Ever wonder why editors don’t publish your press releases? The answer is pretty simple.
They don’t give a damn about your business. They give a damn about their own.
Back when people read print newspapers every day (and sometimes twice a day), editors cared about filling space. They cared about well-written stories, too, but a poorly written story was better than a blank space or worse, a cheesy “house ad” hawking the classified section.
When I started working as a reporter for the Observer & Eccentric Newspapers in Farmington, Michigan, I wrote six or eight stories every week, split between our Sunday and Thursday editions. Ten years later, while running the Farmington edition of Patch.com, I posted six or eight stories every day. And some of that really wasn’t “news” at all.
The newspaper industry isn’t what it used to be.
A friend who owns a local business called not too long ago and asked for a little advice.
“I’ve got a press release written, who should I send it to?”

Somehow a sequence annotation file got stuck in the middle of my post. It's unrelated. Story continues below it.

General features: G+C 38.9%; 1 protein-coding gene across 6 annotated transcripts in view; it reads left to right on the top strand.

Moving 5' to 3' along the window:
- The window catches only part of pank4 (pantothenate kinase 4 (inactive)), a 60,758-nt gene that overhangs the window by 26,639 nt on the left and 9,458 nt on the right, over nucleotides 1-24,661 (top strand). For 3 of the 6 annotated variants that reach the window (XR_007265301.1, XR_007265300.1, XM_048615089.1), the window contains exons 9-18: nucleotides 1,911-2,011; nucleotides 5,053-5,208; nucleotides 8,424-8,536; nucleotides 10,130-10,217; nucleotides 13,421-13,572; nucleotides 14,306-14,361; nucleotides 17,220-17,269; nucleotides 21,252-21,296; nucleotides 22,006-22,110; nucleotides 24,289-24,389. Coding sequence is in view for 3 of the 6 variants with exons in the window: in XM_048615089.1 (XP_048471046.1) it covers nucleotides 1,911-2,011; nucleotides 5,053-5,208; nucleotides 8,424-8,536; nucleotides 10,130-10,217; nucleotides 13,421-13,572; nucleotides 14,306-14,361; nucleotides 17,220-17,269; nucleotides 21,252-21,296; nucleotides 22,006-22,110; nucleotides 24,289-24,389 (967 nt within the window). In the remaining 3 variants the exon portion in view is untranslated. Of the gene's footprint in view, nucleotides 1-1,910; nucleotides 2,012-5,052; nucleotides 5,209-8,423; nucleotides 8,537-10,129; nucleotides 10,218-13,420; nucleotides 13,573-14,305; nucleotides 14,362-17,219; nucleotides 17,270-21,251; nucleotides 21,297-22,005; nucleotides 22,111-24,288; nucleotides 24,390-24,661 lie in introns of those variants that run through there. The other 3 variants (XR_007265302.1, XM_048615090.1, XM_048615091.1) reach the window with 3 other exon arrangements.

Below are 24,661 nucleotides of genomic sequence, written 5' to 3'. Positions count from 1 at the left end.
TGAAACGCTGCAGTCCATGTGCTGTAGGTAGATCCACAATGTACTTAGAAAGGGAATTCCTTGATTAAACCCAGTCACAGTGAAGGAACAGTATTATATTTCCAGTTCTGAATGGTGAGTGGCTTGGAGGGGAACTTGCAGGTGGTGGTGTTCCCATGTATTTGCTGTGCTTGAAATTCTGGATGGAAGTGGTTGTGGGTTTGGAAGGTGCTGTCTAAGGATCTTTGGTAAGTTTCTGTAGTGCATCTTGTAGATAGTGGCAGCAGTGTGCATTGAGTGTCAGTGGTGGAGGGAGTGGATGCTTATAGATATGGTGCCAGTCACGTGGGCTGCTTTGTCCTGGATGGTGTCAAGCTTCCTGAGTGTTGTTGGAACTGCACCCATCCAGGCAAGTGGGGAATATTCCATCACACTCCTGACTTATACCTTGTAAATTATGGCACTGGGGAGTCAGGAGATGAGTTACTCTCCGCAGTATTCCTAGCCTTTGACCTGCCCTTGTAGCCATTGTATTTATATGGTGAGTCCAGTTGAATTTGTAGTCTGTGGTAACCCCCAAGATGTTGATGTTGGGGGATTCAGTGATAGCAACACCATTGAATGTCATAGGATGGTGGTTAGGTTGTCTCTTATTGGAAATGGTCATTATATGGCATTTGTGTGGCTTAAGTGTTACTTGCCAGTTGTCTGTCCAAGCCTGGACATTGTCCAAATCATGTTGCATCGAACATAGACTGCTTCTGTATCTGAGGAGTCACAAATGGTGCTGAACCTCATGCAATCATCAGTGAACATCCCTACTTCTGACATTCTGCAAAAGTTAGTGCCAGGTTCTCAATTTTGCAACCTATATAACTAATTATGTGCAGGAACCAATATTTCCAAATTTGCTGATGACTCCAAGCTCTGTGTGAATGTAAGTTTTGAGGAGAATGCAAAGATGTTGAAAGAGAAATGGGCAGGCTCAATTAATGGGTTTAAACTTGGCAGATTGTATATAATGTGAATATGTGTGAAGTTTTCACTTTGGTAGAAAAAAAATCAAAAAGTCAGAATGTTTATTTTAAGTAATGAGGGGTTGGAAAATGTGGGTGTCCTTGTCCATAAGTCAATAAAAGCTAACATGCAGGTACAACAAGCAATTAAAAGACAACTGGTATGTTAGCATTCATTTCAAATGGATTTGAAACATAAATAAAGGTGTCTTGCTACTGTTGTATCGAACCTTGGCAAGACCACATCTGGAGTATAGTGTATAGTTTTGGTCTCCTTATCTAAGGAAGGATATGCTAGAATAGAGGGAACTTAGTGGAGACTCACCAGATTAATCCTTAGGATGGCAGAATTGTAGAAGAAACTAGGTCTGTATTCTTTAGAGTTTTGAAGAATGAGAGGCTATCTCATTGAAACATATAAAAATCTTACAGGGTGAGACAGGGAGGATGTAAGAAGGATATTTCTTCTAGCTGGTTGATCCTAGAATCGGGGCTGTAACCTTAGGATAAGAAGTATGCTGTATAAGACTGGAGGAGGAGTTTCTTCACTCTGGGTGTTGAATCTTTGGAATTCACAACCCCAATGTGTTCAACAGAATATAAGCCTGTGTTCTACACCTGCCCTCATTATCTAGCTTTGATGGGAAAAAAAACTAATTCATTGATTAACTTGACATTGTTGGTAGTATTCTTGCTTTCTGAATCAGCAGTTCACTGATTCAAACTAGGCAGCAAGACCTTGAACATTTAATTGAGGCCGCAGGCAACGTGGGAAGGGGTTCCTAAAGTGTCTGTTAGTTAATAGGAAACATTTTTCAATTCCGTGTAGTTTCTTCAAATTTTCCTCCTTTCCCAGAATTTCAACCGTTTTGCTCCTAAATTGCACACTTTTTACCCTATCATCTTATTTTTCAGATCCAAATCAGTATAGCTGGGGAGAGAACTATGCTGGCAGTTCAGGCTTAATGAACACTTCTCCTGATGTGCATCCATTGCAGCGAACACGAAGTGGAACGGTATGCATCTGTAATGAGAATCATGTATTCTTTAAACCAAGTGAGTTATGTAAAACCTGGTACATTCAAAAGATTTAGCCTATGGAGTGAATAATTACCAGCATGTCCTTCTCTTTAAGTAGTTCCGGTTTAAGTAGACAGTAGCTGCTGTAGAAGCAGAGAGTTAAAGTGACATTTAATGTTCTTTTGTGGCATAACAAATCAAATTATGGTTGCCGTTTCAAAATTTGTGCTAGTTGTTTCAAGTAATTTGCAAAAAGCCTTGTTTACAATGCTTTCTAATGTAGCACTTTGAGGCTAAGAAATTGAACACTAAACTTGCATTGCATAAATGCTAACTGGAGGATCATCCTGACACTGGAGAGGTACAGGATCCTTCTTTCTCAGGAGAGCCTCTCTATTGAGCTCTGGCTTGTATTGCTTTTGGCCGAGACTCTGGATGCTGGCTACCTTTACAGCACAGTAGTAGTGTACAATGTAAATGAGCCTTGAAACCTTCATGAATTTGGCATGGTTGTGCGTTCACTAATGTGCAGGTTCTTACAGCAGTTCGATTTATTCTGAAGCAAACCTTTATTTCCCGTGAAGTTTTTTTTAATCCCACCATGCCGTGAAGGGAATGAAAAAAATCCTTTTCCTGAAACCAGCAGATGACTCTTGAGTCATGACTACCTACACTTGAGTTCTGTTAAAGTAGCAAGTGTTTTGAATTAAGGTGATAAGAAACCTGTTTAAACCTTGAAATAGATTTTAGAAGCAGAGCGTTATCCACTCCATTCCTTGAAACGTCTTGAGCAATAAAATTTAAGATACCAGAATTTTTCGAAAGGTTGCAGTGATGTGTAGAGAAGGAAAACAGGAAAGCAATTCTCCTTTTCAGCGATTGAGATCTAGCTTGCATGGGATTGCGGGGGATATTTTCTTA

Five years ago, I would have shared my media database – a long list of names and email addresses that I’ve kept in an Excel file over the years. But I’ve deleted so many contacts, I just cut and pasted the list into the body of an email.
Many media outlets actually discourage people from contacting reporters – they direct folks to submit information through an online form.
That’s right, folks, you can publish your own press release. Unfortunately, it will most likely end up buried in a heap on the web.
With 20 years of news experience, I can help get your story out from under.
I’ll craft your press release and deliver it to the right place. Because one thing hasn’t changed about people: They love to read stories that sparkle.
It’s easiest to get in touch with me by writing to email@example.com.
- Tre Sorelle Celebrates 10 Years in Downtown Farmington – Farmington Voice
- Michigan 7th Grader’s Nonprofit ‘Blessed Birthdays’ Brings Smiles To Detroit Children – Huffington Post
- New Farmington Hills Gym Offers High Energy Boxing Workout – Patch.com